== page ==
Islamic State Threatened This Family—Convert or Die
The terror group freed 196 Yezidis after months in captivity
On Jan. 18, Islamic State freed 196 Yezidi captives, mostly children and the elderly. They spent months as prisoners in jihadi-controlled territory in Iraq.
The terror group released the captives at the Maktab Khalid gate—an unofficial checkpoint connecting the Islamic State-controlled town of Hawija to the Peshmerga-controlled city of Kirkuk.
Seventy-year-old Murad Ali and his wife, Gole Rasol, their son Saeed Ali and his wife, Najat, were among the released Yezidis. They are now recovering at the Yezidi Temple in Lalish.
During an interview with the family, we learned about what they experienced during nearly six months in captivity.
Their ordeal began on Aug. 3 as Islamic State militants swept into the predominantly Yezidi town of Sinjar. Thousands of civilians fled from the town in northwest Iraq to a nearby mountain.
Murad, Gole, Saeed and Najat fled as well. But Gole’s poor health—she is nearly paralyzed—slowed their escape. As they tried to care for her in the nearby village of Hamaden, Islamic State fighters discovered and kidnapped the family.
The militants placed them and other captive Yezidis in rows, according to Murad. The fighters held up rifles and blades. They threatened, convert to Islam or die.
“We said that we will be Muslims to save our lives,” Murad said.
One Islamist fighter called his commander, and said the detainees agreed to convert to Islam—and then asked whether he should kill the Yezidis. The militant’s boss ordered him to spare the families’ lives, but film their conversion.
After a few days, Islamic State gunmen took the prisoners to the nearby town of Tal Afar, although the Yezidis resisted and asked to stay. The fighters refused, and held them in a hall with 3,000 other captives.
During my interview with the family, Murad’s sister called from Germany. We could hear her speaking through the phone—she was crying and happy to hear her brother’s voice. While Murad talked, Gole was overcome with emotion, and tried to take the phone from her husband’s hands.
After their time in Tal Afar, Islamic State moved the family to Mosul—the largest city under the group’s control. When they arrived, fighters took women and girls—some as young as eight years old—to sell them as slaves to other jihadists, according to Saeed.
He also said that Islamic State prohibited mobile phones, and that whenever the fighters saw anyone holding a phone, they killed them. But in some ways, Mosul was an improvement.
“When we were in Mosul, the food was very good, but in Tal Afar it was bad,” Murad said. “Sometimes they would give us one egg after two days, but we always received our medicines.”
“They didn’t use violence with us, but they forced us to pray,” he added. “We had to follow their orders, although we didn’t know how to pray or what to say, but we were doing what they did in their prayers.”
In a Friday sermon in a Mosul mosque, Islamic State leaders preached about jihad, and said that people from Tunisia, Algeria and Europe were all coming there to become martyrs in order to go to the heaven.
“They were telling us that we will go to the heaven because we converted to Islam, and our wishes will come true if we pray,” Saeed said. “We were not feeling comfortable and couldn’t sleep enough.”
After a month in the city, the militants once again took the family back to Tal Afar.
As I spoke to the family, another woman inside the Temple talked loudly to herself. Saeed remembered this woman from Tal Afar, when the militants first transferred them after their capture.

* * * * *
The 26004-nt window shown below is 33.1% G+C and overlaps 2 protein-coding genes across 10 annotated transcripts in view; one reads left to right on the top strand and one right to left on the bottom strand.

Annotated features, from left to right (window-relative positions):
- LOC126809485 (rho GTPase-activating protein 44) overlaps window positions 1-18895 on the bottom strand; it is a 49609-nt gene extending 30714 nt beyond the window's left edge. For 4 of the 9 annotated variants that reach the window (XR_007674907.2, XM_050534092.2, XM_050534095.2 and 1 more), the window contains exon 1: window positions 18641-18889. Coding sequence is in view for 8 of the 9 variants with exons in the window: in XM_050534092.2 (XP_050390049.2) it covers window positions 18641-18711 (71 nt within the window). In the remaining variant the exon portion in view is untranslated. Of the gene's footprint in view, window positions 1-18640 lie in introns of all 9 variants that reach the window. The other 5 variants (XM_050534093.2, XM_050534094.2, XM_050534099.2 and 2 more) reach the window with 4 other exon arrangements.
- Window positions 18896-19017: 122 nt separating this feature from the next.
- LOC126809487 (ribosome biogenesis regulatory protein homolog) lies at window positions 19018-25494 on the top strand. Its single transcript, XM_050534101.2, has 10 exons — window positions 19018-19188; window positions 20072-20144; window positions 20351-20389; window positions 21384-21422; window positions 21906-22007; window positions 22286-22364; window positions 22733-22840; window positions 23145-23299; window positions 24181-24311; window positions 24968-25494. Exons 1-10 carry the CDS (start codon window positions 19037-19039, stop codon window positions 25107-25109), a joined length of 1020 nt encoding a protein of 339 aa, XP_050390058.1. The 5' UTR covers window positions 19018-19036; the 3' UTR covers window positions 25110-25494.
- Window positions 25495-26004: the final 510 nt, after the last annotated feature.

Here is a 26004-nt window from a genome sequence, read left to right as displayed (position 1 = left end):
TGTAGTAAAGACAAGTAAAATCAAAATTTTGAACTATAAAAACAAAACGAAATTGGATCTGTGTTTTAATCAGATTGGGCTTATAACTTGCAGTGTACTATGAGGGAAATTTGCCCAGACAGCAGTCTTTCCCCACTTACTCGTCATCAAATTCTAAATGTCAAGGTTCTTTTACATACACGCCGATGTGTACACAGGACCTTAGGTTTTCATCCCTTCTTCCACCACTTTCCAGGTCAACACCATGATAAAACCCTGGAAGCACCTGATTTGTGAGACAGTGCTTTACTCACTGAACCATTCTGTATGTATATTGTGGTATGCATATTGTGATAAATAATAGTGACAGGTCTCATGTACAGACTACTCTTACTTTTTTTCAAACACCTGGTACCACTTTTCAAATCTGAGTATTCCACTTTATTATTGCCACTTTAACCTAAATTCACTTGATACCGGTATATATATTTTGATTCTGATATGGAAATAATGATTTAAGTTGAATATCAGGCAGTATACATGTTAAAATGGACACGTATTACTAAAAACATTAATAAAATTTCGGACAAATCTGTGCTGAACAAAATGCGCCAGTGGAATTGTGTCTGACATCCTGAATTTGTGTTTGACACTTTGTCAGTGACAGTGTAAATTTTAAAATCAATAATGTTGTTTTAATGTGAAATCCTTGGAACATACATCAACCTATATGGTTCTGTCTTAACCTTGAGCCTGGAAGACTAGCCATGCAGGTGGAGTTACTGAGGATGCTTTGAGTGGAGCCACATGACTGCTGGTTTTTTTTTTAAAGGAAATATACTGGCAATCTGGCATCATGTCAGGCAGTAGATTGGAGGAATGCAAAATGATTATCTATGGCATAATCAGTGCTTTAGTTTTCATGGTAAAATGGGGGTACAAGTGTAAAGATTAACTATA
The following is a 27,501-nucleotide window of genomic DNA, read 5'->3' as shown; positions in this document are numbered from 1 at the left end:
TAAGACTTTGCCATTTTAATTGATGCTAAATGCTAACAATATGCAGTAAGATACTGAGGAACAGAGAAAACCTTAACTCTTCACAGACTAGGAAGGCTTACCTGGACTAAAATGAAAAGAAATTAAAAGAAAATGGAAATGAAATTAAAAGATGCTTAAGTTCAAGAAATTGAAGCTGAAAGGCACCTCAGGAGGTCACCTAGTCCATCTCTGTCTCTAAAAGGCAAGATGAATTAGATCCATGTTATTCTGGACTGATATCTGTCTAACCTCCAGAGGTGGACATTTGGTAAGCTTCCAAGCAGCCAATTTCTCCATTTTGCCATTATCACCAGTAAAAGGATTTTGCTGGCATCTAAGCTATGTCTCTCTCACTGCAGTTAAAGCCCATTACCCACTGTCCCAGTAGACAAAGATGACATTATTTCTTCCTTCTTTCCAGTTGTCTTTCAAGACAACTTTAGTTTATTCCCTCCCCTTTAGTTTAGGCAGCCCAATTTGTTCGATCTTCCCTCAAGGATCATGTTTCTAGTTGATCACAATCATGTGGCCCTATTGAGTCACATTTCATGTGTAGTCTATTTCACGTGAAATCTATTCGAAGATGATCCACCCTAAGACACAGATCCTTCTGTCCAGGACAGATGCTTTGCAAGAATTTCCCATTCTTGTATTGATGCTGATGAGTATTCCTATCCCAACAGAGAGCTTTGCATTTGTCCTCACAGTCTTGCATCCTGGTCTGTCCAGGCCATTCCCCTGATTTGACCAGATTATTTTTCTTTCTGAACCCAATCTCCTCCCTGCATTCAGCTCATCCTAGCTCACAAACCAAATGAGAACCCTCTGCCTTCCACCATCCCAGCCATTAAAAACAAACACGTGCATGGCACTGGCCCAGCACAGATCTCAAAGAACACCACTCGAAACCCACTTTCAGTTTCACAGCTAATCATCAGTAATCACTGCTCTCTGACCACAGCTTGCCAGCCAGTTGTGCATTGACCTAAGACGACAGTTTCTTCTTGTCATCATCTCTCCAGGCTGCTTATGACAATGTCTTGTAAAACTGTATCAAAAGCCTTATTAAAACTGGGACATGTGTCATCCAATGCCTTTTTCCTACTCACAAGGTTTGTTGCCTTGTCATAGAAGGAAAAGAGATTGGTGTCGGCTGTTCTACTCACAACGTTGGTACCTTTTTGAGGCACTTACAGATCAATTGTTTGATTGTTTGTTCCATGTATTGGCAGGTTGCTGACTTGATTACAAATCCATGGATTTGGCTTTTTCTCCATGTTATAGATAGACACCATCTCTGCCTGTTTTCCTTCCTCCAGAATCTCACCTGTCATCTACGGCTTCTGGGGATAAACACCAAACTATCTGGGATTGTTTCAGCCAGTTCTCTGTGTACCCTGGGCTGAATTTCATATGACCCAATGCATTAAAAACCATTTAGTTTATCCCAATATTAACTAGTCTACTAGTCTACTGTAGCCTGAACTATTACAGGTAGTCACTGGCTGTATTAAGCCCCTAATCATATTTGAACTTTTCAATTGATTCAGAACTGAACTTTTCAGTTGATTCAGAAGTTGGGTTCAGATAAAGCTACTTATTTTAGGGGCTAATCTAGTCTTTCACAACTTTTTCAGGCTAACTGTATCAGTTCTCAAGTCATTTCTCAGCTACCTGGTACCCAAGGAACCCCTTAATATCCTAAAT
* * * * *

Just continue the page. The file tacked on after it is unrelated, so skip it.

The woman did not have any psychological issues at that time, he said, but was now suffering from madness.
“To us as Yezidi, those who have been abused and forced to convert from their religion, they have our respect,” said Babe Chawish, a Yezidi clergymen at the Lalish Temple. “We appreciate them because they had been forced, and violence had been used against them.”
Chawish said the returnees came to the Temple after their release to clean their souls, and for a safe place to stay. But their experiences during the last six months have left them psychologically scarred.
He said that about four of the freed Yezidis suffer from extreme trauma and hysteria. Twenty others have post-traumatic stress disorder.
“We ask the international organizations, especially those who work on psychology, to come and help us so they can start over their normal lives again,” Chawish said.
Two men came to talk to the family during the interview. One of the men described his sister, and asked if anyone had seen her.
Ali Joqi, a Yezidi activist, said that around 100 people came that day to find their missing relatives. The day before, twice as many people came looking.
In November 2014, an official from the Kurdistan Regional Government said they paid a $1.5-million ransom to Islamic State in exchange for 234 Yezidi hostages. But this latest release has puzzled officials.
“For the last 196 [detainees] we hadn’t coordinated that through any channels, and we don’t know why ISIS released them,” Nuri Shingali, the KRG’s special coordinator for Yezidi refugees told War Is Boring.
Khidher Domle, a Yezidi refugee coordinator, has a theory. “ISIS released them by themselves without contribution from anyone, maybe because they were all elderly and couldn’t afford to pay the cost of their food and medicine,” he said.
“On Jan. 16, 2015, one of [the] ISIS leaders entered the hall, the other fighters ran to kiss his clothes as appreciation and respect,” Saeed said. “This leader told us that [Islamic State leader] Khalifa Abu Bakr Baghdadi had decided to release us and will let you go tomorrow.”
The next day, the fighters drove the Yezidis by truck, and dropped them off at the Peshmerga checkpoint.
“At the ISIS checkpoint,” Saeed recalled, “One ISIS fighter said to us ‘we will see your faces in the media, and you will talk about us badly.’”